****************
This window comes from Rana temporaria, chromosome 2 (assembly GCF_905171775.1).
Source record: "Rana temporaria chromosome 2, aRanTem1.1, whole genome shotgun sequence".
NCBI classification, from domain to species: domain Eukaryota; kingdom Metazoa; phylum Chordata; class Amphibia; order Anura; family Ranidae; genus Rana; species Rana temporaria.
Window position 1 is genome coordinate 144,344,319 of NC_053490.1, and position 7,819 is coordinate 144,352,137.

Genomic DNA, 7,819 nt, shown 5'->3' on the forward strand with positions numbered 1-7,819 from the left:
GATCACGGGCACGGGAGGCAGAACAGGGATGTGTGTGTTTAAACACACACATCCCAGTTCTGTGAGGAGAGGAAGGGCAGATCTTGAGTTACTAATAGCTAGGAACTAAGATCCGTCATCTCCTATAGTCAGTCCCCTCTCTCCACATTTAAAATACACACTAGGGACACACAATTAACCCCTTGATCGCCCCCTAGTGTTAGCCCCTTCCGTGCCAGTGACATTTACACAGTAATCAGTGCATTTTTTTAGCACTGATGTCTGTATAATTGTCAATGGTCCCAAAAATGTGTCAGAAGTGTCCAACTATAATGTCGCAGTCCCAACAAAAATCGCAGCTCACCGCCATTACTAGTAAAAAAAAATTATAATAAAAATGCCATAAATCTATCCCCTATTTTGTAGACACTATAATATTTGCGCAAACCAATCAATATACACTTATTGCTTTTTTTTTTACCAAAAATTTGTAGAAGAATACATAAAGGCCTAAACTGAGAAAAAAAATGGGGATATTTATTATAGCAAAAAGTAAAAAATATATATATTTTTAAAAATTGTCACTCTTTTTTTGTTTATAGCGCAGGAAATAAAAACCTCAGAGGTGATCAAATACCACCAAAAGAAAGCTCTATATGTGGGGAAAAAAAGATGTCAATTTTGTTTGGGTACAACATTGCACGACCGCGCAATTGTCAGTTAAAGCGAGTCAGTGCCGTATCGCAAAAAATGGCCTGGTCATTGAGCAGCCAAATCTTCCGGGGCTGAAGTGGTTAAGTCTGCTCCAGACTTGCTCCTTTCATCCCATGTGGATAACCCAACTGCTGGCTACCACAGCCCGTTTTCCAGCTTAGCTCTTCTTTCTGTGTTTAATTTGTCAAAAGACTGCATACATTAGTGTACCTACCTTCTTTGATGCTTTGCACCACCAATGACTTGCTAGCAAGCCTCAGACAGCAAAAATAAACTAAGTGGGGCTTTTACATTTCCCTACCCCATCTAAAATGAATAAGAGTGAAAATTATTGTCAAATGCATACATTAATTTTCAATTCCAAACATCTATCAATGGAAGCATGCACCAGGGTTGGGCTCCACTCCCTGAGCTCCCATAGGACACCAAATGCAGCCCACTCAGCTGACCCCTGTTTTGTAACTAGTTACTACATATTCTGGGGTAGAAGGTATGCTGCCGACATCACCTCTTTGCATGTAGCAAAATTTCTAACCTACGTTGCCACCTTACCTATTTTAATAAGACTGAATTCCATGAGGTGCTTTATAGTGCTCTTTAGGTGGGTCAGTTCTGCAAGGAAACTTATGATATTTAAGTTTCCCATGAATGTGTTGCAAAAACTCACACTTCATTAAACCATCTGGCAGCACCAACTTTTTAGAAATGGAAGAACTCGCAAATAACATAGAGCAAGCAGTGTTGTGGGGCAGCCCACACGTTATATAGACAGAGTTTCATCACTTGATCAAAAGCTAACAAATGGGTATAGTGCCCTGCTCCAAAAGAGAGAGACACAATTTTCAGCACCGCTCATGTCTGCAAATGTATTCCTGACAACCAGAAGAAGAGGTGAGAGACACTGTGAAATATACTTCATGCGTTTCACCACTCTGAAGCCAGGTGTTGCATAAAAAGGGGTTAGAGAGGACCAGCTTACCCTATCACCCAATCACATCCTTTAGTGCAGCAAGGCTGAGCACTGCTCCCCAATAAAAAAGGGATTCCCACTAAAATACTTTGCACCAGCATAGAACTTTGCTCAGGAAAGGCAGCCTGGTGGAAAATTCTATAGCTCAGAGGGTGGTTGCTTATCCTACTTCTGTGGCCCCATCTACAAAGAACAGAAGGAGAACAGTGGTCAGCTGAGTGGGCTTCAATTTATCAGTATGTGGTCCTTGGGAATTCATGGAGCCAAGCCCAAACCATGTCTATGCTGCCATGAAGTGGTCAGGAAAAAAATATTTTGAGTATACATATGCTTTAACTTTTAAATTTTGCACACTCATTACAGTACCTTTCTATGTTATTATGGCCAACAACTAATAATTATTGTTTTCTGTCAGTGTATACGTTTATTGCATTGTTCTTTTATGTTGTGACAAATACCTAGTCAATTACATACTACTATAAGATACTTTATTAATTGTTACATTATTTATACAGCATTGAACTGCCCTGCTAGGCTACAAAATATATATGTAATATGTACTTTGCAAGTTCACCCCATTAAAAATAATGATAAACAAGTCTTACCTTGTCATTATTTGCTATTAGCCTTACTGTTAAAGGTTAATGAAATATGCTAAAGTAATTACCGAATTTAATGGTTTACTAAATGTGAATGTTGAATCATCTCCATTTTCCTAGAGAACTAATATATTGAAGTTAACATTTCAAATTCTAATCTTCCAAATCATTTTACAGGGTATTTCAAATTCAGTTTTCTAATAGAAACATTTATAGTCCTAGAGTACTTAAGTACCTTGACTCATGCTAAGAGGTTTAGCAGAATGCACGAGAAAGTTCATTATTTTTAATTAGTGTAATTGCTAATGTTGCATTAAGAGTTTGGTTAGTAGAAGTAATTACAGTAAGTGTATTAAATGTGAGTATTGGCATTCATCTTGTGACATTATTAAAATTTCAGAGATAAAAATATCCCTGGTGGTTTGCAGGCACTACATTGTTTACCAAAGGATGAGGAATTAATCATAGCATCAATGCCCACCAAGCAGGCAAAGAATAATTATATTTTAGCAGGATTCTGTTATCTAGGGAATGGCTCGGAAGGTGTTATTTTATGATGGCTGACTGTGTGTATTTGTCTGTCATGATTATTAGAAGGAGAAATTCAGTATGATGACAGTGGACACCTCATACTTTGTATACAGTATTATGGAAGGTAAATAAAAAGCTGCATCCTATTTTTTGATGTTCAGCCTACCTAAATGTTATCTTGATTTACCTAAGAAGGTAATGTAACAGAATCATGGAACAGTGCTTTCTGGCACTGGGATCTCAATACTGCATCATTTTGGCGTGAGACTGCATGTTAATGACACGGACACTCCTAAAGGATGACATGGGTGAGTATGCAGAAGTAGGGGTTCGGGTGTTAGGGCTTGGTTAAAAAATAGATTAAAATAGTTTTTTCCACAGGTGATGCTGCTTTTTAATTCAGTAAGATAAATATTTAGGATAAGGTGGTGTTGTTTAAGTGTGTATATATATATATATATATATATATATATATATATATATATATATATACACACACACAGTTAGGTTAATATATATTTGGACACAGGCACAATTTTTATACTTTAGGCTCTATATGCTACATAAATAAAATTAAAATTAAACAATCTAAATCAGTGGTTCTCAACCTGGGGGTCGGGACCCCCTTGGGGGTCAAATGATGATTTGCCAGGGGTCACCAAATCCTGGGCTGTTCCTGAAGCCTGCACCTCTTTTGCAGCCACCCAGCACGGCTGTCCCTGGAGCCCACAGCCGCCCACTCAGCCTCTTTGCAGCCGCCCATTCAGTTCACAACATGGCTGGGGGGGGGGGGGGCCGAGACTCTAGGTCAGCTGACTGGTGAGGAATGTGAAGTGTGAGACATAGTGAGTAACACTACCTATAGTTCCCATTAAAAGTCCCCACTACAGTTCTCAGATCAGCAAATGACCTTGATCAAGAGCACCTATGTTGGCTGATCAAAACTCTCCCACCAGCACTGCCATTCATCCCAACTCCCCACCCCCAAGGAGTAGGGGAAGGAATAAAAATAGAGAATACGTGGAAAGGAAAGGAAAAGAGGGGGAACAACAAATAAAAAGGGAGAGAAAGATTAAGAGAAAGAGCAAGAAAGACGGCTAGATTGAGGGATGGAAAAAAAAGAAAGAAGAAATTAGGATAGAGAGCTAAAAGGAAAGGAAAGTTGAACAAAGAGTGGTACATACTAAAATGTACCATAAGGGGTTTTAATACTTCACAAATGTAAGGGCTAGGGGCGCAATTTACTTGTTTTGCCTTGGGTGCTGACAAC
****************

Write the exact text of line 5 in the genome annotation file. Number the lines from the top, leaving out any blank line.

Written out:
Genomic DNA, 7,819 nt, shown 5'->3' on the forward strand with positions numbered 1-7,819 from the left: